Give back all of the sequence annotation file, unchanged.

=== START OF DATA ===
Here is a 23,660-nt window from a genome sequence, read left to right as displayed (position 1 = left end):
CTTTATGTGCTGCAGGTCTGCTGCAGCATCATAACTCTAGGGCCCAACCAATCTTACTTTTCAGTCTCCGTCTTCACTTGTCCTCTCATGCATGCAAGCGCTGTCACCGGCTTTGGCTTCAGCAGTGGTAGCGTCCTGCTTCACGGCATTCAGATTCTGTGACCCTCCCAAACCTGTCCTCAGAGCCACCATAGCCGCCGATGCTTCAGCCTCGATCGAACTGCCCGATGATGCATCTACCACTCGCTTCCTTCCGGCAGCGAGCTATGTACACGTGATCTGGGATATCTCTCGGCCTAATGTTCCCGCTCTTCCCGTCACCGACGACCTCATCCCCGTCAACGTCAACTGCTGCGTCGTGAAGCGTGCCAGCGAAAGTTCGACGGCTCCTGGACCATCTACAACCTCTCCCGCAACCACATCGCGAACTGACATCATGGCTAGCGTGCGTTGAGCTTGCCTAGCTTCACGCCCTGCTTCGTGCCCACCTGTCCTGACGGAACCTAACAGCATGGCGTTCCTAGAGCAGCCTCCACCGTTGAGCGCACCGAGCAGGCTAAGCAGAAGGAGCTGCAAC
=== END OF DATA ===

Here is a 23,660-nt window from a genome sequence, read left to right as displayed (position 1 = left end):
CTTTATGTGCTGCAGGTCTGCTGCAGCATCATAACTCTAGGGCCCAACCAATCTTACTTTTCAGTCTCCGTCTTCACTTGTCCTCTCATGCATGCAAGCGCTGTCACCGGCTTTGGCTTCAGCAGTGGTAGCGTCCTGCTTCACGGCATTCAGATTCTGTGACCCTCCCAAACCTGTCCTCAGAGCCACCATAGCCGCCGATGCTTCAGCCTCGATCGAACTGCCCGATGATGCATCTACCACTCGCTTCCTTCCGGCAGCGAGCTATGTACACGTGATCTGGGATATCTCTCGGCCTAATGTTCCCGCTCTTCCCGTCACCGACGACCTCATCCCCGTCAACGTCAACTGCTGCGTCGTGAAGCGTGCCAGCGAAAGTTCGACGGCTCCTGGACCATCTACAACCTCTCCCGCAACCACATCGCGAACTGACATCATGGCTAGCGTGCGTTGAGCTTGCCTAGCTTCACGCCCTGCTTCGTGCCCACCTGTCCTGACGGAACCTAACAGCATGGCGTTCCTAGAGCAGCCTCCACCGTTGAGCGCACCGAGCAGGCTAAGCAGAAGGAGCTGCAAC